Lets talk about the symmetries of a square. Label the squares corners clockwise by $~$1$~$, $~$2$~$, $~$3$~$, $~$4$~$ (starting from the top left). Rotating the square by $~$90^\circ$~$ can be represented by the function that sends
$~$1 \mapsto 2$~$
$~$2 \mapsto 3$~$
$~$3 \mapsto 4$~$
$~$4 \mapsto 1$~$.
That is, it can be represented by the permutation $~$r := (1234)$~$. Composing this with itself, we can get the rest of the rotations: $~$r^2 = (13)(24)$~$ for rotating by $~$180^\circ$~$, and $~$r^3 = (4321)$~$ for rotating by $~$270^\circ$~$.
We can also flip the square vertically: $~$f:= (1 4)(2 3)$~$. Notice that flipping the square horizontally is the same as flipping it vertically, and then rotating it by $~$180^\circ$~$: r^2\circ f = $~$(13)(24)\circ(14)(23) = (1 2)(3 4)$~$.
Represent the symmetries of flipping along the 1-3 diagonal, and flipping along the 2-4 diagonal in permutation notation, and as a composition of $~$f$~$ and $~$r$~$ where you flip first.
%%hidden(Show solution): Flipping along the 1-3 diagonal keeps 1 and 3 fixed and swaps 2 and 4, so it is equal to (24). It can be represented by $~$rf = (1234)(14)(23)$~$. Similarly, flipping along the 2-4 diagonal is $~$(13) = r^3f$~$. %%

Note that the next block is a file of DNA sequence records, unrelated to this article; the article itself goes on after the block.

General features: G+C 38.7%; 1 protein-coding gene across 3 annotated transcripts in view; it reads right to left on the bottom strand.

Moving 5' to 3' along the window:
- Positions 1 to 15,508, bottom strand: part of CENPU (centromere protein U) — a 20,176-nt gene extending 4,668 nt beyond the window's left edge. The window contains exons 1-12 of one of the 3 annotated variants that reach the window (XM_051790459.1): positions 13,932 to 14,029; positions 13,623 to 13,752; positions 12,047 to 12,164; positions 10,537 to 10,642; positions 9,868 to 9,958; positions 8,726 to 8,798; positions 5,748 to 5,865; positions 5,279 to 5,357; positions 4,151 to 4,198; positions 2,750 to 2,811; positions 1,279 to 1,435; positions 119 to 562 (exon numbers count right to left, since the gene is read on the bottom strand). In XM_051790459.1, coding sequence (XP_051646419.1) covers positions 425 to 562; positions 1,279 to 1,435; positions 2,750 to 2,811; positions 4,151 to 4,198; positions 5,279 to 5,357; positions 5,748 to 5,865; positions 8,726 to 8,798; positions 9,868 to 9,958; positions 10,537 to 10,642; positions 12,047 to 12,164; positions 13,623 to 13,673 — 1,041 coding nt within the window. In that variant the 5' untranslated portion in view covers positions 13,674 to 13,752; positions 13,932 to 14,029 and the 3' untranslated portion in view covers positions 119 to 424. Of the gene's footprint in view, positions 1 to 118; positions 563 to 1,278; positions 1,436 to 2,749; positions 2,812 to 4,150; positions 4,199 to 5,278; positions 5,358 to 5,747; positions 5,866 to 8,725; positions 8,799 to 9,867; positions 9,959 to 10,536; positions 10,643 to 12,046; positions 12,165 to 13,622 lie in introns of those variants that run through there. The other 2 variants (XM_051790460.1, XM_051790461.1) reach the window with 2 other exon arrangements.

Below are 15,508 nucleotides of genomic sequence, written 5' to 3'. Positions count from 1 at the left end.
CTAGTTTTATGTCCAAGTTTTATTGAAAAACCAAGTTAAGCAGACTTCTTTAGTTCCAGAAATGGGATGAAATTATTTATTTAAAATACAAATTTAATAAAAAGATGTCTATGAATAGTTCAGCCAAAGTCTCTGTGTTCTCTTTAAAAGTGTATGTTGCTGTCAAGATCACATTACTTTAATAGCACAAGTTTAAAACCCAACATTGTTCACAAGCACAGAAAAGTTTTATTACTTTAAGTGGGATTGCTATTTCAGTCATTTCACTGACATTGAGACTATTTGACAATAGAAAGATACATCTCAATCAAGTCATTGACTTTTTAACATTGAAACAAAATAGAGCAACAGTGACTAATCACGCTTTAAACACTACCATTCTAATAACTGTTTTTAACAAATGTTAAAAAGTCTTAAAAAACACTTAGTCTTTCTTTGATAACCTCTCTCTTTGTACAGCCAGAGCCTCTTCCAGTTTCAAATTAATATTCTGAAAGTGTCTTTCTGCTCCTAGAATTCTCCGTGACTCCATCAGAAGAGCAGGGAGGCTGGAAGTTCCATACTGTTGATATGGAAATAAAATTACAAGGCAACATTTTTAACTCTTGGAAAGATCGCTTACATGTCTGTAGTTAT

Note that any symmetry has an inverse. Flipping twice in the same direction gives the trivial permutation, and rotating by $~$90^\circ$~$ can be reversed by rotating by $~$270^\circ$~$. That is, $~$(24)(24) = ()$~$ and $~$(4321)(1234) = ()$~$.
In total, we have eight symmetries. Rotations: $~$r$~$, $~$r^2$~$, $~$r^3$~$; flips $~$f$~$, $~$rf$~$, $~$r^2f$~$, $~$r^3f$~$; and the trivial symmetry $~$e := ()$~$. They are realized by permutations of the set with four elements. However, not all permutations of the set with four elements are symmetries of the square. The permutation $~$(12)$~$ would twist the top of the square while leaving the bottom fixed.
Squares aren't special though. We could have done the same thing with a pentagon, or any regular polygon. We could have done the same thing with a dodecahedron to get a subset of permutations of a 20 element set. We could go to higher dimensional polytopes. We could do the same thing with a circle to get an infinite collection of symmetries, or with an infinite ladder where moving the whole ladder up by one rung is a symmetry.
Now instead of studying these collections of symmetries case by case, it would be good to have a general theory of symmetry. Analysis that might be repeated in the above cases could be merely special cases of a general theory. This is the spirit of abstract algebra.
- First, lets start with a set $~$G$~$, which we will think of as our set of symmetries.
- For any two symmetries, we can compose them to get a new one. So we should have a "composition" operation $~$\circ : G \times G \to G$~$.